Oklahoma Football Recruiting: Top 5 Overachievers of Bob Stoops Era

Tom GuthrieContributor IIIFebruary 3, 2012

Oklahoma Football Recruiting: Top 5 Overachievers of Bob Stoops Era

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    Oklahoma Sooner fans, like followers of other teams, are boning up on the incoming recruiting class and trying to keep their excitement about the upcoming season to a manageable level. 

    Looking at analyses of prospects can be very informative and interesting, but projections are called projections for a reason—nobody knows for sure if that 5-star recruit will pan out or if that 2-star prospect will somehow make it to the NFL.

    Granted, scouting reports are a valuable tool, but they can't measure intangibles. They don't account for the players that transcend their perceived "limitations" and blossom as football players. 

    As OU fans bask in the glory of another promising class, here's a look at five Sooners from the Bob Stoops Era who should be praised for defying the odds and making the absolute best of what they had.   

Quinton Carter

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    Scout labeled Carter a 2-star recruit in the class of 2005, mentioning his achievements as a dual-threat quarterback and basketball player for Cheyenne High School in North Las Vegas.

    Carter made the absolute best of his five years in Norman, finishing his career with 221 tackles and eight interceptions in 29 total starts. He was also lauded for his community service efforts.

    He parlayed his success into the NFL when the Broncos drafted him in the fourth round in 2011. In his young career, Carter can already brag about intercepting Tom Brady and Ben Roethlisberger. I doubt recruiting analysts were envisioning him doing that when they left him out of the prospect rankings in 2005.  

Jason White

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    The Tuttle, Okla., native earned a 2-star ranking from Scout in 1999. That didn't stop him from crafting one of the best success stories and a sensational career that earned him a Heisman Trophy, a Big 12 Championship and a monument immortalizing his accomplishments.

    Despite tearing his ACL in both legs, White recovered from surgeries and threw for a then-record 40 touchdowns and 3,846 yards in 2003, locking up the Heisman and leading his team to the national championship.

    In 2004, White threw for 3,205 yards and 35 touchdowns, winning the Maxwell Award, a Big 12 Championship and playing in a second consecutive BCS championship.

    Unsurprisingly, he was a Heisman finalist as well.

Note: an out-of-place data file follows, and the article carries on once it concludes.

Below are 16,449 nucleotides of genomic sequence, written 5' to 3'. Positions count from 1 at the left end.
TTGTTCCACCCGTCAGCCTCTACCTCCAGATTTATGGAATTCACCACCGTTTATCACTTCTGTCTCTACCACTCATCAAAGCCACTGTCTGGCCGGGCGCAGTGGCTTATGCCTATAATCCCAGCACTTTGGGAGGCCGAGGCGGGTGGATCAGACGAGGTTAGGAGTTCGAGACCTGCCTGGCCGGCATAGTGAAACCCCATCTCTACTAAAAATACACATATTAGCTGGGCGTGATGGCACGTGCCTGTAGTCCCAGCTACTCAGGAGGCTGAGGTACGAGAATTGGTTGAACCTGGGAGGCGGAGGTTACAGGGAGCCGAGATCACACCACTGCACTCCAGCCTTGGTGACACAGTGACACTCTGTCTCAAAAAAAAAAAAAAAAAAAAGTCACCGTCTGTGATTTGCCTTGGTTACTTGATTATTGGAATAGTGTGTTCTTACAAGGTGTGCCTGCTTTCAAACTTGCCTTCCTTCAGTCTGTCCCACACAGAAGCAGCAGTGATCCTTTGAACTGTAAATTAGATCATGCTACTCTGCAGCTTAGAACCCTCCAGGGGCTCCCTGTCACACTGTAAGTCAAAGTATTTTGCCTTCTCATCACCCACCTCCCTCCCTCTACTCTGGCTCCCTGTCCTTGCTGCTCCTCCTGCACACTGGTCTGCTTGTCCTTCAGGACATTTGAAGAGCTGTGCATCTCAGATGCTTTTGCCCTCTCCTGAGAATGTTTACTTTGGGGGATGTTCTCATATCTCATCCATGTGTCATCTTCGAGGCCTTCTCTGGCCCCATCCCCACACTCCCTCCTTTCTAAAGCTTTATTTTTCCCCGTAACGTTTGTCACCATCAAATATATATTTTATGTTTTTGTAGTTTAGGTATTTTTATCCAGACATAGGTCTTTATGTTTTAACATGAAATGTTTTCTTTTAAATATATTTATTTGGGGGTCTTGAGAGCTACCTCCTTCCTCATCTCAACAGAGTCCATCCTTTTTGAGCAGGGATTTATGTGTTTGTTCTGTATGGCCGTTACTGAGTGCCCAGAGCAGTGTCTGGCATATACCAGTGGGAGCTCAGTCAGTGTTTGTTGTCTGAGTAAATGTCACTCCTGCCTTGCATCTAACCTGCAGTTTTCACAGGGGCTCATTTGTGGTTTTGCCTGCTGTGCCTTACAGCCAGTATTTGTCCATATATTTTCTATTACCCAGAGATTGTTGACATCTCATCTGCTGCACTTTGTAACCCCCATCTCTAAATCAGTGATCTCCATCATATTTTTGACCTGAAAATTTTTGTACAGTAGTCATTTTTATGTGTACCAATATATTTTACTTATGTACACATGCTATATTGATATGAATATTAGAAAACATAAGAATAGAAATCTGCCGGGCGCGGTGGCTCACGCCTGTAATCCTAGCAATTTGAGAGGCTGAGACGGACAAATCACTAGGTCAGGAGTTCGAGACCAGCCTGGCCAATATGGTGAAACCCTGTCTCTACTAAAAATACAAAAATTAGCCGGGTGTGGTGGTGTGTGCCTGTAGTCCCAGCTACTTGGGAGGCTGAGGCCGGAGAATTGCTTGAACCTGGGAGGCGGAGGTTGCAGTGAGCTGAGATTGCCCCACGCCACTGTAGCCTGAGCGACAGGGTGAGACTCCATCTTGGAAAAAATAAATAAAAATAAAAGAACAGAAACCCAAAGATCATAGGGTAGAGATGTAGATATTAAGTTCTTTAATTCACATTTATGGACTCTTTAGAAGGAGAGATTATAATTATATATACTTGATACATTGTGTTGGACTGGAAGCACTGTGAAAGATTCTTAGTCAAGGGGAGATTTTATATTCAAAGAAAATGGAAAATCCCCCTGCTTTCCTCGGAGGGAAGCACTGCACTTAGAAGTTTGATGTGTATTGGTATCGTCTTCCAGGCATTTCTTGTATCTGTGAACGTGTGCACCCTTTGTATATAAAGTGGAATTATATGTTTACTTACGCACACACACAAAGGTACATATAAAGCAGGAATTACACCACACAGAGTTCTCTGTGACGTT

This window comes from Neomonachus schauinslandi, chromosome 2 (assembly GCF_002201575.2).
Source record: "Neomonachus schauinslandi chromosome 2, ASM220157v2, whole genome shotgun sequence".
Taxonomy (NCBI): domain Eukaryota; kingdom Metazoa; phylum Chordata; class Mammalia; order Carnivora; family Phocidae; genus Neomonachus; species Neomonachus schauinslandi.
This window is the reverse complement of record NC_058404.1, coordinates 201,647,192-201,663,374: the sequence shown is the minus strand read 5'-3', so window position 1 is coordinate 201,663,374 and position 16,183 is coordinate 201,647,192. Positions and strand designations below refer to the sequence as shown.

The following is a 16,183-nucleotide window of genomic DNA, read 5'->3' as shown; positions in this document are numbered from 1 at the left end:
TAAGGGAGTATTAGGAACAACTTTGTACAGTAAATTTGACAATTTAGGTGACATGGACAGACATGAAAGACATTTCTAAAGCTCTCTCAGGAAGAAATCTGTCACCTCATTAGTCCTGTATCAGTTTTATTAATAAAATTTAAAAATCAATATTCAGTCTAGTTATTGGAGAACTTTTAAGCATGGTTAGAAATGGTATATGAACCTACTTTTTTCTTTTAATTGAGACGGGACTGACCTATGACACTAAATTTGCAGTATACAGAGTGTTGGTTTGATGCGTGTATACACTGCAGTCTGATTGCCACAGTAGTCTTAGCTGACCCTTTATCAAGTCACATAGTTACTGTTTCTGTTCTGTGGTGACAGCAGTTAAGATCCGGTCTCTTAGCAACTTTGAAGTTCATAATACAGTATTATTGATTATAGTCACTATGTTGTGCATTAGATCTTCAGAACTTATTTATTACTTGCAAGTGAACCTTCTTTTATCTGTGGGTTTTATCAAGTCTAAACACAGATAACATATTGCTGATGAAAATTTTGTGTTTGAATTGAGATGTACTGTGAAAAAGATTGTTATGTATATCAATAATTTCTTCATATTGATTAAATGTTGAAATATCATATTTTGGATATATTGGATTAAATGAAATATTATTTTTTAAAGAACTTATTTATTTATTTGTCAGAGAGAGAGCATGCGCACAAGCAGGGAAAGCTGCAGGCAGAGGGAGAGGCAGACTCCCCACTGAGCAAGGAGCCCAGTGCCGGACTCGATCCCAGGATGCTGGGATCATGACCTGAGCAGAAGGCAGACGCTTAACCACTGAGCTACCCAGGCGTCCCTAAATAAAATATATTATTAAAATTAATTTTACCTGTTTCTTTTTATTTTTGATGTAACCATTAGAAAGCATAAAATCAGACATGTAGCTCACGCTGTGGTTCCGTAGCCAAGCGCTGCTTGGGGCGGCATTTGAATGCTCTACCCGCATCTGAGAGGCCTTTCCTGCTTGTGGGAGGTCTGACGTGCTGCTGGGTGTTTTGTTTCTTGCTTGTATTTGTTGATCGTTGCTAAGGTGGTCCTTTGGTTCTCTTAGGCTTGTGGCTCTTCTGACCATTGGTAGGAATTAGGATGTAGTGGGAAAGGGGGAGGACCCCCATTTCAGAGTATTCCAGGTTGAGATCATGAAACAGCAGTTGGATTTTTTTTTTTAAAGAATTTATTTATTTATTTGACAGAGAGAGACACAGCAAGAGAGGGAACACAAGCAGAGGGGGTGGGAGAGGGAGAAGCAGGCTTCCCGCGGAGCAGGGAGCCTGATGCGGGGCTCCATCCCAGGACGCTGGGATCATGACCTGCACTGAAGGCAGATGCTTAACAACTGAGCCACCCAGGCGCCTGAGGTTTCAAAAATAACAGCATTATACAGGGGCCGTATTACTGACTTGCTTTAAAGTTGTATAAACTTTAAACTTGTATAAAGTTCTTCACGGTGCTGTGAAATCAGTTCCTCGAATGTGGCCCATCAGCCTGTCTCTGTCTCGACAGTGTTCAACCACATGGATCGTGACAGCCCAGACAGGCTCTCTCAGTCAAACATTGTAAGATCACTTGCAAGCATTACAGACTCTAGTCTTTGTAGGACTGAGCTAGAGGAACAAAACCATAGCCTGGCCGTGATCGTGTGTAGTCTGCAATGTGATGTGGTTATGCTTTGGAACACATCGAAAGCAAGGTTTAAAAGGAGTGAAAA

Statistically, White has to be considered one of the best ever at OU; he is third all-time in touchdown passes and yards. But his legacy is elevated by an intangible quality: his sheer resiliency. For that, White will be forever remembered as one of the best to don the Crimson and Cream.  

Mark Clayton

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    Clayton arrived in Norman in 2000 as an undersized and underwhelming prospect that had been unranked by Scout.

    When Clayton left OU after the 2004 season, he had carved out his place among the all-time Sooner greats. A YAC master, he electrified fans and pulverized opponents en route to 221 catches, 3,241 yards and 31 touchdowns. 

    The 5'10," 190-pound escape artist was drafted 22nd overall by the Ravens, and he played for five seasons. Currently, he is with fellow OU alum Sam Bradford and the St. Louis Rams. 

    Clayton is a textbook example of someone who didn't let physical attributes impede his ability to be incredibly successful. 

Josh Heupel

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    Bob Stoops can thank the lefty from Aberdeen, South Dakota for catapulting him into the pantheon of elite coaches and earning him his one and only national championship to date as a head coach. 

    Heupel made the phrase "Sooner Magic" relevant once again in 2000, when he led the Sooners on an improbable yet poetic run to the crystal ball in Miami.

    Despite earning a ring and a trip to New York for the Heisman Trophy presentation, Heupel will never forget his humble roots.

    After stints at Weber State University and Snow College in Utah, the gutsy southpaw transferred to Oklahoma in 1999, joining a young incoming defensive coordinator from Florida who had just accepted his first head coaching job.

    In the end, the arrangement worked out pretty nicely for Heupel and Stoops. 

Quentin Griffin

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    "Q" made the most of his time in Norman, that's for sure. Listed by Scout at a generous 5'7", 195 pounds, Griffin is short, but not small.

    An incredibly tough runner who dazzled fans by his ability to squeeze every last drop out of his runs, Griffin was a key contributor in his four seasons. He scored six touchdowns against Texas in 2000, a school record, and logged the only touchdown in OU's national championship victory over Florida State. 

    Griffin capped off his senior season with 2,148 yards from scrimmage and 18 touchdowns. Overall, he accumulated 4,973 yards from scrimmage and 49 touchdowns.

    Q was drafted in the fourth round of the 2003 NFL draft by the Broncos. He appeared in 16 games for Denver, logging 656 yards.

    He may not have been the most physically impressive player on the gridiron, but OU fans will always remember Q's incredible collegiate career.